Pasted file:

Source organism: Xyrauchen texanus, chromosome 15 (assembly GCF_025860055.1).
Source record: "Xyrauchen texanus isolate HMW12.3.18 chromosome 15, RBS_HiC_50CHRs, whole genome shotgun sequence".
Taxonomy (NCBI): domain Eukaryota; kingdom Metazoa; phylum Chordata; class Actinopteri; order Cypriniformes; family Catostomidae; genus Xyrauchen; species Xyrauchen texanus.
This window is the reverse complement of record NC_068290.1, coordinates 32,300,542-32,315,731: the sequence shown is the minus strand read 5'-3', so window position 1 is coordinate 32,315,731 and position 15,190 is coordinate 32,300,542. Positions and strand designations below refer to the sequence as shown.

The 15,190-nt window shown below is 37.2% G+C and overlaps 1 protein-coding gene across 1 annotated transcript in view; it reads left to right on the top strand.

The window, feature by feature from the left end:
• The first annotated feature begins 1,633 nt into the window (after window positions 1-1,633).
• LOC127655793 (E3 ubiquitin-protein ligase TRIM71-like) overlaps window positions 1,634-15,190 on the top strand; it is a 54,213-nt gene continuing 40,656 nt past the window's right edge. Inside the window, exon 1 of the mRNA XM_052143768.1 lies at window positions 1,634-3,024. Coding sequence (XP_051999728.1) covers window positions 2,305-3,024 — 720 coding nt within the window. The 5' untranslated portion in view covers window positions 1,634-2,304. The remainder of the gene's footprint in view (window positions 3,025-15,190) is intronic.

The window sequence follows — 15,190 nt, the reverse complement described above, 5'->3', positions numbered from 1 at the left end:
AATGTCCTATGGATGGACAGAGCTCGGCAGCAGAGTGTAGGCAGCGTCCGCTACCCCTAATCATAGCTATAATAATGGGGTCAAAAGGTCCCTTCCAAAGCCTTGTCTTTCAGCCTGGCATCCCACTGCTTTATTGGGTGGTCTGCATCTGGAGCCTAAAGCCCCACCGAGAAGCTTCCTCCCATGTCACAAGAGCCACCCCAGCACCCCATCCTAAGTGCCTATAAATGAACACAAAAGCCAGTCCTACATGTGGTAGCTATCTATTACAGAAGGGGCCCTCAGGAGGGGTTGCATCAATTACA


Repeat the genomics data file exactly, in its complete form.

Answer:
Source organism: Xyrauchen texanus, chromosome 15 (assembly GCF_025860055.1).
Source record: "Xyrauchen texanus isolate HMW12.3.18 chromosome 15, RBS_HiC_50CHRs, whole genome shotgun sequence".
Taxonomy (NCBI): domain Eukaryota; kingdom Metazoa; phylum Chordata; class Actinopteri; order Cypriniformes; family Catostomidae; genus Xyrauchen; species Xyrauchen texanus.
This window is the reverse complement of record NC_068290.1, coordinates 32,300,542-32,315,731: the sequence shown is the minus strand read 5'-3', so window position 1 is coordinate 32,315,731 and position 15,190 is coordinate 32,300,542. Positions and strand designations below refer to the sequence as shown.

The 15,190-nt window shown below is 37.2% G+C and overlaps 1 protein-coding gene across 1 annotated transcript in view; it reads left to right on the top strand.

The window, feature by feature from the left end:
• The first annotated feature begins 1,633 nt into the window (after window positions 1-1,633).
• LOC127655793 (E3 ubiquitin-protein ligase TRIM71-like) overlaps window positions 1,634-15,190 on the top strand; it is a 54,213-nt gene continuing 40,656 nt past the window's right edge. Inside the window, exon 1 of the mRNA XM_052143768.1 lies at window positions 1,634-3,024. Coding sequence (XP_051999728.1) covers window positions 2,305-3,024 — 720 coding nt within the window. The 5' untranslated portion in view covers window positions 1,634-2,304. The remainder of the gene's footprint in view (window positions 3,025-15,190) is intronic.

The window sequence follows — 15,190 nt, the reverse complement described above, 5'->3', positions numbered from 1 at the left end:
AATGTCCTATGGATGGACAGAGCTCGGCAGCAGAGTGTAGGCAGCGTCCGCTACCCCTAATCATAGCTATAATAATGGGGTCAAAAGGTCCCTTCCAAAGCCTTGTCTTTCAGCCTGGCATCCCACTGCTTTATTGGGTGGTCTGCATCTGGAGCCTAAAGCCCCACCGAGAAGCTTCCTCCCATGTCACAAGAGCCACCCCAGCACCCCATCCTAAGTGCCTATAAATGAACACAAAAGCCAGTCCTACATGTGGTAGCTATCTATTACAGAAGGGGCCCTCAGGAGGGGTTGCATCAATTACA